FBXO32(MAFbx1/ Atrogin1) is a cardiac and muscle specific F-Box protein with E3 ligase activity that localizes at the sarcomere. FBXO32 is a component of the SCF complex, which also includes SKP1, CUL1, and ROC1. The protein serves as an adaptor that targets specific substrates for canonical- or non-canonical ubiquitination. FBXO32 was initially described as a key mediator of skeletal muscle atrophy [13, 14]. Because of its role in muscle atrophy, FBXO32 was expected to act as a negative regulator of hypertrophy in heart muscle. However, gain and loss of function studies in mice have produced mixed phenotypes leaving open questions on the functional role of FBXO32 in cardiac muscle [13, 15]. FBXO32 negatively regulates physiological cardiac hypertrophy by enhancing the activity of Forkhead transcription factors [16]. Under stress conditions, FBXO32 is also a negative regulator of pathological cardiac hypertrophy, which is associated with degradation of calcineurin A [13]. However, FBXO32 was also shown to be a mediator of pathological cardiac remodeling via stabilization of IκB-α [15]. In a rat model of chronic heart failure after myocardial infarction, TNF-alpha induces troponin I degradation through an FBXO32/Murf1-dependent pathway [16]. Most recently, a role of FBXO32 in myocardial aging was reported as FBXO32 deficiency led to cardiomyopathy over time due to impaired autophagy [17].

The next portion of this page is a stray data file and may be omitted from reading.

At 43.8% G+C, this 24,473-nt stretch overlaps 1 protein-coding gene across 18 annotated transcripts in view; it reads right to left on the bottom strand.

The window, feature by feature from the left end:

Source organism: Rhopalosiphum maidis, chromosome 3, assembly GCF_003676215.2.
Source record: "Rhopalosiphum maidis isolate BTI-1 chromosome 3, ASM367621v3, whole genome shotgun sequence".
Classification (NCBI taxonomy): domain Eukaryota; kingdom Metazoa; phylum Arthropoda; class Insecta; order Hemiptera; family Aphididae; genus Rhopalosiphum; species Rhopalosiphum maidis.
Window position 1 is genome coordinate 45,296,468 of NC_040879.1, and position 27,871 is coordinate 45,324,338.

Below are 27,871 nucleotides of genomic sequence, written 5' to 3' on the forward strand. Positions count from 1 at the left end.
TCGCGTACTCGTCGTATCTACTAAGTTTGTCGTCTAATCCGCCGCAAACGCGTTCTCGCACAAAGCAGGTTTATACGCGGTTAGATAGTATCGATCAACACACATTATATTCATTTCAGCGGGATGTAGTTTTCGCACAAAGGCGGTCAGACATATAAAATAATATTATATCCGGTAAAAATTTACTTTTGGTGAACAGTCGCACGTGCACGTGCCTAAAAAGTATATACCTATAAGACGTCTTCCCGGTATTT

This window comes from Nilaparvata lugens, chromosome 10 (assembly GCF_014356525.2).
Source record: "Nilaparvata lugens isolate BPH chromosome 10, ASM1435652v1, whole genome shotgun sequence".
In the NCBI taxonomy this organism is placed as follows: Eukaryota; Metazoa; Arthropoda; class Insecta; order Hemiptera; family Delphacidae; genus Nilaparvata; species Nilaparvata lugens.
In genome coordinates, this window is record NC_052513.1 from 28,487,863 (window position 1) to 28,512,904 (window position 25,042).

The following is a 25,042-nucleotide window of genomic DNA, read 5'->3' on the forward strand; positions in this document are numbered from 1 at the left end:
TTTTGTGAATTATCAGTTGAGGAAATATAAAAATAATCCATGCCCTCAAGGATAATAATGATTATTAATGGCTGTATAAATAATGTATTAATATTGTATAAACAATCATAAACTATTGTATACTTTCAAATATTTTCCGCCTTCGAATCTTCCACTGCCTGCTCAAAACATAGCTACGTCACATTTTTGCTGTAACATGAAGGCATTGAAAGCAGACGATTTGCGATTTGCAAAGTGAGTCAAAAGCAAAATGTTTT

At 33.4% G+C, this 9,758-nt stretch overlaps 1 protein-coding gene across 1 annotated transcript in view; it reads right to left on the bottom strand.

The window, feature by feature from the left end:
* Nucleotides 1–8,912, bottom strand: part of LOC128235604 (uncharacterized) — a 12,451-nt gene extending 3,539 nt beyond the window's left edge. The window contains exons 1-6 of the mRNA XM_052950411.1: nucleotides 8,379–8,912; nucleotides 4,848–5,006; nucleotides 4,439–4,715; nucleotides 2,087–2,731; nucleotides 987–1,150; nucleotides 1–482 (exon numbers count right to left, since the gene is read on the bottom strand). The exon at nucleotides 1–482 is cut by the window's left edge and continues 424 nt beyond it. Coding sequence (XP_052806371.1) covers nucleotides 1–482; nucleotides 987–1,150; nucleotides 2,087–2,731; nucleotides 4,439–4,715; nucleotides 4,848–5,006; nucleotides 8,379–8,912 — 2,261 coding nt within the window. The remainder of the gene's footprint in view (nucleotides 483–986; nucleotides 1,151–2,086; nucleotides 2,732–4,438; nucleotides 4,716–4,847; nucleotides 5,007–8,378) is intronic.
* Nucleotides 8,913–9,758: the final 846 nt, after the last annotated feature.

In the present study, we describe a family with FDC that did not link to previously known DCM genes, and identify FBXO32 as a new member of genes causing FDC. We describe the first homozygous missense mutation in FBXO32 that abrogates interaction with members of the SCF complex, and is associated with defects in proteins regulating the autophagy/lysosome machinery.